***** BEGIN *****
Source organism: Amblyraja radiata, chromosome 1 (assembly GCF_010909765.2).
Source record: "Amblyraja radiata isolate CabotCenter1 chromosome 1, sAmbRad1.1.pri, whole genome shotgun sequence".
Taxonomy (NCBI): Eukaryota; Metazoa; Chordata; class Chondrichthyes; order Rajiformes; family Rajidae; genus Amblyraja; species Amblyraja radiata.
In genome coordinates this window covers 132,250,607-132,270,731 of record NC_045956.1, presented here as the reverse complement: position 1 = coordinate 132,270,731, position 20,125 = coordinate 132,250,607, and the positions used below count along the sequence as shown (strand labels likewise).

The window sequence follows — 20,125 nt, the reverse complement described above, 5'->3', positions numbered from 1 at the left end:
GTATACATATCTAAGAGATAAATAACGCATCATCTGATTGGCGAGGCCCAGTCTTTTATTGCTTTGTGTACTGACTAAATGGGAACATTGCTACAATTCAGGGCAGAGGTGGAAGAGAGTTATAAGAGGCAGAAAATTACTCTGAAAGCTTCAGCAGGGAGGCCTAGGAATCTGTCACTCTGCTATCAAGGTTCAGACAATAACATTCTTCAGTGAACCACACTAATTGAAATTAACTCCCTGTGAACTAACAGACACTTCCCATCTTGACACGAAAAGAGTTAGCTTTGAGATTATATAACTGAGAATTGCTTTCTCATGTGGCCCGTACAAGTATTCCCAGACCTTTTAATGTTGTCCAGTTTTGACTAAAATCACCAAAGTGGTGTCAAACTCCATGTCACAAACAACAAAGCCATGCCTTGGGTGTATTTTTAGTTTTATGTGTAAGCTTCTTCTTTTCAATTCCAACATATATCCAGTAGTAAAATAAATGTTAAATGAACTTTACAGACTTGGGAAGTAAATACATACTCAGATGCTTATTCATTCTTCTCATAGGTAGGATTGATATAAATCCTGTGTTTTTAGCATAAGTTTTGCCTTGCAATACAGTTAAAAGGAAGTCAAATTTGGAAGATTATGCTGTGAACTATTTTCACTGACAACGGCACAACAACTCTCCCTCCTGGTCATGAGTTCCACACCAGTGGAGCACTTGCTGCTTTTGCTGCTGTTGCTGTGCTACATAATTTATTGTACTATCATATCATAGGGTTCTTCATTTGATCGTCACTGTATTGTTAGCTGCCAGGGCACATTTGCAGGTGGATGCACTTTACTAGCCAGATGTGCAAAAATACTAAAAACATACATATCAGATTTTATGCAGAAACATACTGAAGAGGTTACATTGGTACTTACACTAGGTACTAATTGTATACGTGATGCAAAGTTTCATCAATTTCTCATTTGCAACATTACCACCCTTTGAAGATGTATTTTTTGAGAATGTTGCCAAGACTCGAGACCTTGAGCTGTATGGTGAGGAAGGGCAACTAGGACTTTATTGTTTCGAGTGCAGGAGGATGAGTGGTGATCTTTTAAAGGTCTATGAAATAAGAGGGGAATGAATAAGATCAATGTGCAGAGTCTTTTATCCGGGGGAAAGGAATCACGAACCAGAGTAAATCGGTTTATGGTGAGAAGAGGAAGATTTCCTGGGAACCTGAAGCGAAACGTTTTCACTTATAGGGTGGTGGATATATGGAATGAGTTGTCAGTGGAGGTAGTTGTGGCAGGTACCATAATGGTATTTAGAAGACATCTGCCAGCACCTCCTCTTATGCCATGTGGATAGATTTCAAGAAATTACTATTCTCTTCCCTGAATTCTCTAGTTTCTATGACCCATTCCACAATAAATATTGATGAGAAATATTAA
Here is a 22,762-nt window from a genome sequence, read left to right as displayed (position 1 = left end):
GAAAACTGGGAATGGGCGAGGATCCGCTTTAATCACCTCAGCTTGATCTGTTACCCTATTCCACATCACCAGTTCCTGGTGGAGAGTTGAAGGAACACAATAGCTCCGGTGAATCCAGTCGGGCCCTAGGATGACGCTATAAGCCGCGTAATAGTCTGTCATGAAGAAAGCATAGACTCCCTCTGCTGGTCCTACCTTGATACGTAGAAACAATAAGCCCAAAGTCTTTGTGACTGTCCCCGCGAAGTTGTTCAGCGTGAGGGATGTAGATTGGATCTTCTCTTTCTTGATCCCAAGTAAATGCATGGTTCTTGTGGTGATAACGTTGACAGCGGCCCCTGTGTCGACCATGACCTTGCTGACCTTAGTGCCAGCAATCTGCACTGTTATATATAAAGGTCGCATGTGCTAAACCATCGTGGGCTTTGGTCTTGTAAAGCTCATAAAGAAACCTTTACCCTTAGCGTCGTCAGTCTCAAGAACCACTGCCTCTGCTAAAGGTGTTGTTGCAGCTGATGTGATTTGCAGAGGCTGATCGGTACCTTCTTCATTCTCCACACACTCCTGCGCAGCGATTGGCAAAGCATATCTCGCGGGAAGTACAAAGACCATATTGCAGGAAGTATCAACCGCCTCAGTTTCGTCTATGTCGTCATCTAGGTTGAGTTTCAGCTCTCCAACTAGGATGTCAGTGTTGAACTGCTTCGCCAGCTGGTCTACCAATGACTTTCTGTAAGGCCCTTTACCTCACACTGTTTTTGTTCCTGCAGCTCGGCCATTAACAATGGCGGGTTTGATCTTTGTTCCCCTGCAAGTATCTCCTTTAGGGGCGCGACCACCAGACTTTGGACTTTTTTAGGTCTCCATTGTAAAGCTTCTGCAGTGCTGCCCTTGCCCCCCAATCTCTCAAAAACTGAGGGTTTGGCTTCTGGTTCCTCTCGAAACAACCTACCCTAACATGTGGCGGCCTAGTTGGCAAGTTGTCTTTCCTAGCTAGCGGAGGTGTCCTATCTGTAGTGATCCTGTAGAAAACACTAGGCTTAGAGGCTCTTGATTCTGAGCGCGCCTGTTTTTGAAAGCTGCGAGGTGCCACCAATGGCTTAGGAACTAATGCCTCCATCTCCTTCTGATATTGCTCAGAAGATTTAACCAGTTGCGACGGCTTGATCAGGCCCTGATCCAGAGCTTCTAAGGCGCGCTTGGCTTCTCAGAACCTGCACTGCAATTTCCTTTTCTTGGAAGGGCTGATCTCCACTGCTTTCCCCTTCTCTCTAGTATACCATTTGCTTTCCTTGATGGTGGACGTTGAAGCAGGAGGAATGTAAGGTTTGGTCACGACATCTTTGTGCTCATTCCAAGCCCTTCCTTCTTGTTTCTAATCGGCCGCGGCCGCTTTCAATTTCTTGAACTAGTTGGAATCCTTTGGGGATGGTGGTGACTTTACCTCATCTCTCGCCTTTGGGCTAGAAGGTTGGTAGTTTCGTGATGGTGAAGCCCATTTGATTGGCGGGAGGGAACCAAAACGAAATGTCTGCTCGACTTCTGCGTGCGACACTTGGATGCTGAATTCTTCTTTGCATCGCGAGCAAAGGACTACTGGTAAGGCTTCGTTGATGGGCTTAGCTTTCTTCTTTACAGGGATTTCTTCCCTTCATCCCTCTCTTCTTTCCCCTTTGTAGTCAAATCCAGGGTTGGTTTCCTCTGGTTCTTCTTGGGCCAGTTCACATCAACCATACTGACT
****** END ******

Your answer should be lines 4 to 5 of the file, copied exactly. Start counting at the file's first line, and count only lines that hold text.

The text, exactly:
In genome coordinates this window covers 132,250,607-132,270,731 of record NC_045956.1, presented here as the reverse complement: position 1 = coordinate 132,270,731, position 20,125 = coordinate 132,250,607, and the positions used below count along the sequence as shown (strand labels likewise).

The window sequence follows — 20,125 nt, the reverse complement described above, 5'->3', positions numbered from 1 at the left end: